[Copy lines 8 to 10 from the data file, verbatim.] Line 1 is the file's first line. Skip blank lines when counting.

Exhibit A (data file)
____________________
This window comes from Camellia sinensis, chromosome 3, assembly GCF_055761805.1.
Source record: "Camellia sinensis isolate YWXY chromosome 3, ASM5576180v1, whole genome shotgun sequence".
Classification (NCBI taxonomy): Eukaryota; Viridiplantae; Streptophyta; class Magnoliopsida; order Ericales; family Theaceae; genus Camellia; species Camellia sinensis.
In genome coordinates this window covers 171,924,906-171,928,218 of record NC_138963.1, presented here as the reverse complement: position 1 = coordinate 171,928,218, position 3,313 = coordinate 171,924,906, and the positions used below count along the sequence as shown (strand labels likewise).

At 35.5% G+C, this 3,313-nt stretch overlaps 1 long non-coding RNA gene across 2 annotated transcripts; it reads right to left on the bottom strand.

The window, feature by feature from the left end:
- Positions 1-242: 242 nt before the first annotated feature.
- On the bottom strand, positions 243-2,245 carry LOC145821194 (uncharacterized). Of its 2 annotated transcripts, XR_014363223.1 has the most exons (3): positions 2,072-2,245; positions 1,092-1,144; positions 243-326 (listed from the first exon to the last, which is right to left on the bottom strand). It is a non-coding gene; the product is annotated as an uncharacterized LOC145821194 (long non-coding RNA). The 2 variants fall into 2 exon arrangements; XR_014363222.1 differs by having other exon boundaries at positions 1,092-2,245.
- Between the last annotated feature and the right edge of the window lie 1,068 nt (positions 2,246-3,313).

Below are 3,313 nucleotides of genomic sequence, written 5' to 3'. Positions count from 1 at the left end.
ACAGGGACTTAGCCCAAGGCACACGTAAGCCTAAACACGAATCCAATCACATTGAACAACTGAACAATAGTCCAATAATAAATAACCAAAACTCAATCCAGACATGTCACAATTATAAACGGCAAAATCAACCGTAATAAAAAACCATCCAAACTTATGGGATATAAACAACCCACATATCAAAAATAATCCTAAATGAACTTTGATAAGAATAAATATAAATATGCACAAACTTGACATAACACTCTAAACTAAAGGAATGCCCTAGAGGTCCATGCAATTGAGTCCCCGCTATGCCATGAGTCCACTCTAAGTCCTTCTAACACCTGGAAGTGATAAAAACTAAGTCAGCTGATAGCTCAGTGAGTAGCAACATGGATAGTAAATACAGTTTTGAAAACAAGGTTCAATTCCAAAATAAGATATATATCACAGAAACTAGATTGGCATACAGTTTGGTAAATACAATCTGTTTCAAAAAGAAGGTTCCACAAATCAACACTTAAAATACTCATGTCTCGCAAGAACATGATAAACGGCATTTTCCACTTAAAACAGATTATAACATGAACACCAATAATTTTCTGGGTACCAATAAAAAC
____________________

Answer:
- On the bottom strand, positions 243-2,245 carry LOC145821194 (uncharacterized). Of its 2 annotated transcripts, XR_014363223.1 has the most exons (3): positions 2,072-2,245; positions 1,092-1,144; positions 243-326 (listed from the first exon to the last, which is right to left on the bottom strand). It is a non-coding gene; the product is annotated as an uncharacterized LOC145821194 (long non-coding RNA). The 2 variants fall into 2 exon arrangements; XR_014363222.1 differs by having other exon boundaries at positions 1,092-2,245.
- Between the last annotated feature and the right edge of the window lie 1,068 nt (positions 2,246-3,313).

Below are 3,313 nucleotides of genomic sequence, written 5' to 3'. Positions count from 1 at the left end.